I don't about you, but one of my favorite things ever are candles. There is something beyond cozy about the process of lighting a tiny flame and then, after a few minutes, enjoying the aromatic magic throughout my home. This is particularly true starting at the beginning of autumn and throughout the holiday season. It's one of the most key components of "coziness" that I love.

So, I was heartbroken several years ago when I ran across an article touting warnings and sound alarms over the fact that we were most like poisoning ourselves and our families by what seemed like such a harmless treat. (I mean, what a great way to enjoy calorie-free pumpkin bread, am I right?) So, is your vanilla cookie candle wreaking physical havoc on you?

Let's take a look at a few of those concerns, shall we?

Is the candle wax made of poisonous chemicals that are released when burned? 

There was a study done by South Carolina State University in 2009 claiming that "paraffin wax releases harmful chemicals such as toluene. However, this study has been called into question by the NCA particularly because it was never published in a journal and peer reviewed." There were other problems with that study, as well. As a matter of fact, "there’s no scientific basis for these claims that paraffin, or soy, or any other sort of wax could be harmful when burned," says Rob Harrington, Ph.D., a toxicologist with the National Candle Association.

OK, so even is the wax is alright, what about those lovely fragrances? 

I mean, how can a candle emit smells sometimes indistinguishable from the actual thing they claim to represent? There must be some dark, toxic wizardry at work here, right? While yes, those enticing candle scents are brought to fruition using chemicals, but upon study, these fragrances usually conform to "safety standards established by the International Fragrance Association, which ensures that chemicals used are non-toxic and safe for human use." The only issue of concern, according to the study, is that fragrant candles can aggravate those who suffer from asthma or other breathing troubles. For more specifics, click the article link below.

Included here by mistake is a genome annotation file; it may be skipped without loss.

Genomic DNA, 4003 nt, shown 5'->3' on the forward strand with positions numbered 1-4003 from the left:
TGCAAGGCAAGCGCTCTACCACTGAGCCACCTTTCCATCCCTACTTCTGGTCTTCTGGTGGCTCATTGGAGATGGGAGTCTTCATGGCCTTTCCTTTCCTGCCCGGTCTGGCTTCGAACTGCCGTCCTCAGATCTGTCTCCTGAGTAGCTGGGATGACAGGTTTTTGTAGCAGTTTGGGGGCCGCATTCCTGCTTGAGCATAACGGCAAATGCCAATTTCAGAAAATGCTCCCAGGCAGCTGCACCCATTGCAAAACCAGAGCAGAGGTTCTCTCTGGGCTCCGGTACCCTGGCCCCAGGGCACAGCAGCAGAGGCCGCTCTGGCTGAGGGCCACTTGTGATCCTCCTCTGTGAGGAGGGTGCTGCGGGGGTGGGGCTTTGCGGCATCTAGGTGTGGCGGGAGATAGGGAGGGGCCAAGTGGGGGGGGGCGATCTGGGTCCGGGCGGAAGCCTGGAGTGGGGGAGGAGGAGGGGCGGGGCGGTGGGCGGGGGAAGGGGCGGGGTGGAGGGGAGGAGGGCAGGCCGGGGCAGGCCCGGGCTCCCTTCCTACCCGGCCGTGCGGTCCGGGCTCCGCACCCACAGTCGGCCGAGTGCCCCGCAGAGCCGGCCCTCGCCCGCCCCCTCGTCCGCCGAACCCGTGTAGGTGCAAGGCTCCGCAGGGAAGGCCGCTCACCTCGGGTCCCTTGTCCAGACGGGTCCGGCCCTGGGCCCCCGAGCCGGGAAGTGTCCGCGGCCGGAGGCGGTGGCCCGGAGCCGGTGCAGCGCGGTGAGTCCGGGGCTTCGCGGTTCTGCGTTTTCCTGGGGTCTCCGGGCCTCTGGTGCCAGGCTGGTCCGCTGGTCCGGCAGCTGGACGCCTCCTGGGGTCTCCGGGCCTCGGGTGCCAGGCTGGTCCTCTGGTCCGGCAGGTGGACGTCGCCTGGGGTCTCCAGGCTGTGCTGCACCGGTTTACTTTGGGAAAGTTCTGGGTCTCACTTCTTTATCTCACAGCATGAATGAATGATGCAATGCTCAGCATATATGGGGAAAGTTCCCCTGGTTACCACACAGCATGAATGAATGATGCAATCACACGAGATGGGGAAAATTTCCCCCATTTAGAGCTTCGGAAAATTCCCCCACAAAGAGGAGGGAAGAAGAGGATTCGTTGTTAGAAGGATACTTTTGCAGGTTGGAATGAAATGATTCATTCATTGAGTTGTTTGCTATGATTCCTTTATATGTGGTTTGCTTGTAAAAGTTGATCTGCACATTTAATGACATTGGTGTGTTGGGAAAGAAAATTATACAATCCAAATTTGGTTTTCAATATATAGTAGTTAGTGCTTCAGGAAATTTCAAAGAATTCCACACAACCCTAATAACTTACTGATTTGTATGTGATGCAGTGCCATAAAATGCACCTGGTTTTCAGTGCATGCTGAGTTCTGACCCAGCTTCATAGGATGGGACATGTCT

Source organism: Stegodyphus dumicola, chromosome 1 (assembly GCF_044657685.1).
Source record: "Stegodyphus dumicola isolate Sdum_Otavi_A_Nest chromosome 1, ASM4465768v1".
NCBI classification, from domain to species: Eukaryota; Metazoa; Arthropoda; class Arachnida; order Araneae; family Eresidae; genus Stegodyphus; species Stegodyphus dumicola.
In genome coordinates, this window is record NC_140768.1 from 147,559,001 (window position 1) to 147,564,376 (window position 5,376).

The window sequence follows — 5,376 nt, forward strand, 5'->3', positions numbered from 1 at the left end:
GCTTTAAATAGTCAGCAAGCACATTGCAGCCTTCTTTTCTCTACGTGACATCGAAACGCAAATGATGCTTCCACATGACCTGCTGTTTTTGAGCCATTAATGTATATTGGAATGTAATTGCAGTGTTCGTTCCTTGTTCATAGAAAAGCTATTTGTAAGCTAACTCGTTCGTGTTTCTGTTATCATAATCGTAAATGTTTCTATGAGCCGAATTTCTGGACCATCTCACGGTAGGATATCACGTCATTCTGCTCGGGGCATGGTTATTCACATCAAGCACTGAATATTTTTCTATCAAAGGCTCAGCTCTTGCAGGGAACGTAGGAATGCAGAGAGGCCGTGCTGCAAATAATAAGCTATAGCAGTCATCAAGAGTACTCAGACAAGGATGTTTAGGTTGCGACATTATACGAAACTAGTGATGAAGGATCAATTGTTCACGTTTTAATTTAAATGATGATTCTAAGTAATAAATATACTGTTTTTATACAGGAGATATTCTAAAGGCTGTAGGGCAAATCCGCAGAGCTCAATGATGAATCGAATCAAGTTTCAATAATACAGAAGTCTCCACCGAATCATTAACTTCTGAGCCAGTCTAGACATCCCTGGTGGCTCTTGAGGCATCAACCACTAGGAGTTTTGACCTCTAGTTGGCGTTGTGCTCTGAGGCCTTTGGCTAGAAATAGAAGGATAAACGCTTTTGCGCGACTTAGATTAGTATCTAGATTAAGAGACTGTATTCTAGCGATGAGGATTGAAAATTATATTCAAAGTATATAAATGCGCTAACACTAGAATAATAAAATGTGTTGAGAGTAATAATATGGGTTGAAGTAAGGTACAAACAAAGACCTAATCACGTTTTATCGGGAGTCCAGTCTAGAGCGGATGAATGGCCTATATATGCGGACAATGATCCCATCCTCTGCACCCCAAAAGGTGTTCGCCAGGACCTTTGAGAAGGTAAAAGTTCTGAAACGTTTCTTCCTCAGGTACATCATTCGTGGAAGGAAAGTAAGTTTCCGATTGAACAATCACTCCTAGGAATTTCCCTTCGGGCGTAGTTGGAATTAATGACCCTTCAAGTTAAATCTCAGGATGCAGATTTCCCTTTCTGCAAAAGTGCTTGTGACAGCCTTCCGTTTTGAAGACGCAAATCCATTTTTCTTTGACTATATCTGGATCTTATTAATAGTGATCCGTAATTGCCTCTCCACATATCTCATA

Yeah, but you can't convince me that those lead-containing wicks aren't harming us. A worthy concern, for sure. However, lead in candle wicks has been banned since 2013. That doesn't mean every candle-maker adheres to these standards. Thus it's always a good idea to make sure you purchase candles from a reputable company--just like with any household product.

Ready to learn more? House Beautiful offers a more comprehensive look into this here.

Now, if you'll excuse me I'm going to go bake a cake. I think lighting this caramel apple candle will be just the inspiration I need.